Musings

Today

Today.
Woke up with Dmitri.
After breakfast, the ruins of Rome.
Post lunch, the Colosseum.
(Roman sport, man wrestles beast.
Really?).
Siesta.
Pre-dinner Prosecco.
Dinner with Francois and Yetta.
Conversation: life, love, philosophy, culture.
Antipasti, Primi, Vini Rossi.
Is there a meaning to life?
Secondi, Dolci, Vini Rossi.
Is meaning absolute, relative or imagined?
Bill, Taxi.
It’s been a long day.
And I am thankful for a lovely Easter.
(But being neither catholic nor christian
who or what could I thank?). And why?
Twilight. Head on pillow.
Today.

Culture, Musings

The Sheer Silliness Of It All

In the middle of Rome, probably the most monumental city ever built, is probably the most farcical city ever known, the Vatican City. A city run by a professional homosexual clergy to whom one billion straight catholics defer, cross their hearts and bow piously. The same catholics who, in secular mode, are quick to denounce homosexuals. I do ponder the sheer silliness of it all.

PS Raphael’s paintings in the Raphael Stanze and Michaelangelo’s in the Sistine Chapel are awe-mazing.

PPS Despite the clear signs in the Sistine Chapel not to take photos, flashlights went off continuously. I guess catholics are used to ignoring the Holy See.

Musings, Politics

Honestly

“Honesty is such a lonely word, everyone is so untrue” – Billy Joel

The western press is really making hay while the sun is not shining on Vladimir Putin. How incompetent his election officials are! After the stuffing of funfzig hundert tausend ballot boxes they still couldn’t win 50% of the vote. My, this would not have happened in Stalin’s time. How many people would have disappeared by now! Putin, such a softie. United Russia could have learned from America’s 2004 electronic voting machine fiasco and then improved upon it. But the Russians are done learning from the Americans. Nashi rules.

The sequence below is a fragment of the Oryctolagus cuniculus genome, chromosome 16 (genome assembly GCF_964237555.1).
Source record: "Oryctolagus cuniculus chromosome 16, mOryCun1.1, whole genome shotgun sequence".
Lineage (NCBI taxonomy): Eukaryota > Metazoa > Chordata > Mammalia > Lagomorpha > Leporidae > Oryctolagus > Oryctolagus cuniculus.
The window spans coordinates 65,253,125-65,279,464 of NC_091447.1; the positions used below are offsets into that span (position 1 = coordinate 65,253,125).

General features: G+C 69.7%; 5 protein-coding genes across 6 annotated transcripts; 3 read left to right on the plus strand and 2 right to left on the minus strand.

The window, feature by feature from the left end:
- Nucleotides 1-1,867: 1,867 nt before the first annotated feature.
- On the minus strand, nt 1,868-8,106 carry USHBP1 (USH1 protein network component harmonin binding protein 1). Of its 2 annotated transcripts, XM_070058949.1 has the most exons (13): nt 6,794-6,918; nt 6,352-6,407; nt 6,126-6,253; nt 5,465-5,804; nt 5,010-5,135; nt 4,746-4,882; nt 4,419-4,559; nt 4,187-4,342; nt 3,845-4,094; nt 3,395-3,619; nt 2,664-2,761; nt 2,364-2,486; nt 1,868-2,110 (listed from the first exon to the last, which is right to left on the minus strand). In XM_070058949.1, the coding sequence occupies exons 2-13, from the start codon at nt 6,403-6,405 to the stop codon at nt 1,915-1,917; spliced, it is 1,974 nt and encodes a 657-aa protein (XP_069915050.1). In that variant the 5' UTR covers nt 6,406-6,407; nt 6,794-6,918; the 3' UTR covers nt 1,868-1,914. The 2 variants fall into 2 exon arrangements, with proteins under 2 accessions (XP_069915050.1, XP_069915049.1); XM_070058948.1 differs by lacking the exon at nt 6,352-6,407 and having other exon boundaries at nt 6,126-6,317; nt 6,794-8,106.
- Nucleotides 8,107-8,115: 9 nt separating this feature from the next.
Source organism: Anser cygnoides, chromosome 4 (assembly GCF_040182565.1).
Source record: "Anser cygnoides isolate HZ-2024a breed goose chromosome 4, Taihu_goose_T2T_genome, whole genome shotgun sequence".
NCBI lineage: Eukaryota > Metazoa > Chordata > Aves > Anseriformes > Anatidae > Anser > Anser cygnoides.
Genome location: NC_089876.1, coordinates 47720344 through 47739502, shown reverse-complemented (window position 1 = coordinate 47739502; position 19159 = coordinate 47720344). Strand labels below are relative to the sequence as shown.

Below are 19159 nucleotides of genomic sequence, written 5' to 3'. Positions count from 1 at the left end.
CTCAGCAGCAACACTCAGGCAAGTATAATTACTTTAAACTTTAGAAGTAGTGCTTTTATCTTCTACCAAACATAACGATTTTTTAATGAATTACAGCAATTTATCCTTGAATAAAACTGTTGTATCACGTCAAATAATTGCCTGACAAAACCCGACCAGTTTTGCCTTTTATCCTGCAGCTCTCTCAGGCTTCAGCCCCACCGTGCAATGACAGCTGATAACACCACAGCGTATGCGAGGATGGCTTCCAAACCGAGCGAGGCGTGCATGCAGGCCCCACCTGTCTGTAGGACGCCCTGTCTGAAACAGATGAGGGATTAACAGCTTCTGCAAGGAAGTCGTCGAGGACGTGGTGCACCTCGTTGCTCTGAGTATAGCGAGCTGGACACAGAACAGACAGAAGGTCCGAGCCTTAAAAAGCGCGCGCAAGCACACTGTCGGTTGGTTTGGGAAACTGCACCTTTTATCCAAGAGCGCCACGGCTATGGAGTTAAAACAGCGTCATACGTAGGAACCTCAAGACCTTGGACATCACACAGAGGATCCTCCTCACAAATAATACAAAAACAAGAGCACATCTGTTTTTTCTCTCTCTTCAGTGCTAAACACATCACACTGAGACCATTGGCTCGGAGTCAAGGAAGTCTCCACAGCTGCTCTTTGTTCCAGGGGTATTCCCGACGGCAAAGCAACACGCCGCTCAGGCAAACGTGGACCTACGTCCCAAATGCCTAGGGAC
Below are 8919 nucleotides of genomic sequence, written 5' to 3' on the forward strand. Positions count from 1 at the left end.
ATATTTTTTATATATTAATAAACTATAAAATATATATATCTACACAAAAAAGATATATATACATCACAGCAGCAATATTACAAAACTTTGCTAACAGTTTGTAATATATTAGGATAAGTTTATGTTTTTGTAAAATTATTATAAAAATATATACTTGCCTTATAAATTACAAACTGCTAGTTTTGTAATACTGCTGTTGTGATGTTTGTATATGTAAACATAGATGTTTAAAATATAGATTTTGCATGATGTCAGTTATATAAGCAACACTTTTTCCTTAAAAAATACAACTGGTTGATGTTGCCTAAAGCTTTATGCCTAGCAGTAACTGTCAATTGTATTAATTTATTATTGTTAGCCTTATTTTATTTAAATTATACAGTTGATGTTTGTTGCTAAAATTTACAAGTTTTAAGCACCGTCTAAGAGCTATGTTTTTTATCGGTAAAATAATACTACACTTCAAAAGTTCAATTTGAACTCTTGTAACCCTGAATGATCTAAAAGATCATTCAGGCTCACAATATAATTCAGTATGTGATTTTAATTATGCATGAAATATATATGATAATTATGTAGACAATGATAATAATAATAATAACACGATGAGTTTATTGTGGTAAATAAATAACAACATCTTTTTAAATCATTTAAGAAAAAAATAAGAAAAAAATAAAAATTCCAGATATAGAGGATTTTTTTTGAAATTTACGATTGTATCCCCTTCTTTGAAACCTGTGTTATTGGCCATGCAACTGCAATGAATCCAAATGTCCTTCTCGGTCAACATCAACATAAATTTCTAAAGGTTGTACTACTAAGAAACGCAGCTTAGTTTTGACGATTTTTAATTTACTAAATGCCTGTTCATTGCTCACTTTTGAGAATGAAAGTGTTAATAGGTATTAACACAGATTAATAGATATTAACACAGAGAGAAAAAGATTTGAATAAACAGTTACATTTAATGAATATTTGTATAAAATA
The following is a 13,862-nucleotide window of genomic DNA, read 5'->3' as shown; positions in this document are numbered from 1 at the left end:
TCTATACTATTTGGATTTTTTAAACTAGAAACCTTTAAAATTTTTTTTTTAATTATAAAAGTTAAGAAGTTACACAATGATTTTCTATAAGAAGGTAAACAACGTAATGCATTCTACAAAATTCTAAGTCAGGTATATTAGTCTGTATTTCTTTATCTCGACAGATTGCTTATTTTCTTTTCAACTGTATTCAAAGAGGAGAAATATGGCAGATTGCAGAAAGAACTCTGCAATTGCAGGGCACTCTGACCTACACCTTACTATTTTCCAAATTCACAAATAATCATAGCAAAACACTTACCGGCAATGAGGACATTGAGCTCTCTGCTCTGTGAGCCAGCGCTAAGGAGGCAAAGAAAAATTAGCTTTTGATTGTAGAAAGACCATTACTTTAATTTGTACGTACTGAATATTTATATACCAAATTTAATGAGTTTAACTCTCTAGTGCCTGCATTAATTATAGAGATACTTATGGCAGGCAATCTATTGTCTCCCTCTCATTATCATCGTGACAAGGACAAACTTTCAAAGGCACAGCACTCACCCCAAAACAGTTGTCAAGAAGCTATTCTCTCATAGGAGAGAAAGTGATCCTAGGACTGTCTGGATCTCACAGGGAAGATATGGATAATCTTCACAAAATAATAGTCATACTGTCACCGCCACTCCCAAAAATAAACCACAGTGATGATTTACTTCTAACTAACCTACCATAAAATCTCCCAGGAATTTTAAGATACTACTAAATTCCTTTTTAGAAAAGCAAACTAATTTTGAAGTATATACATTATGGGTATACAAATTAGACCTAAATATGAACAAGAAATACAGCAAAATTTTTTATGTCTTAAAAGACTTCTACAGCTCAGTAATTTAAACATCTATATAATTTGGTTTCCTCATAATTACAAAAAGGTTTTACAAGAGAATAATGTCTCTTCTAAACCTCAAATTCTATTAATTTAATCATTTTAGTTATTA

Electoral fraud is not new. If we board a time machine and head back over 5000 years to Athens, the birthplace of our democracy, we’ll find voter fraud there. It was not uncommon for voters to be bribed. Republican Rome was notorious for voter fraud. High office was frequently the door to serious wealth if you wanted it and to get there you needed money. Lots of it. Enter the money merchants. The historians tell us that in Cicero’s time, Crassus was the wealthiest man in town and he bought his way to power alongside Pompey and Julius Caesar. Today, power is bought by lobbyists and the men in blue from the corporate world. A political contribution here, a free stay in my villa for the PM there and soon contracts are rolling in like you don’t know if Fortuna just woke up on the right side of your bed. Here in the UK, our government recently denied being unduly influenced by lobbyists. At least they are not denying being influenced, just unduly. Thank God for some honesty.

Solon wrote that while good men are often poor, many bad men are rich which leads me to this clumsy logical fallacy: politicians need rich men, bad men are rich, voters elect politicians, voters are bad. But we don’t easily accept our badness. We can’t tell the truth even to ourselves. We are collectively bad and individually from Lake Wobegone. Cognitive dissonance rules. In this world, one may well, like Diogenes of Sinope, go looking for an honest man with a lantern.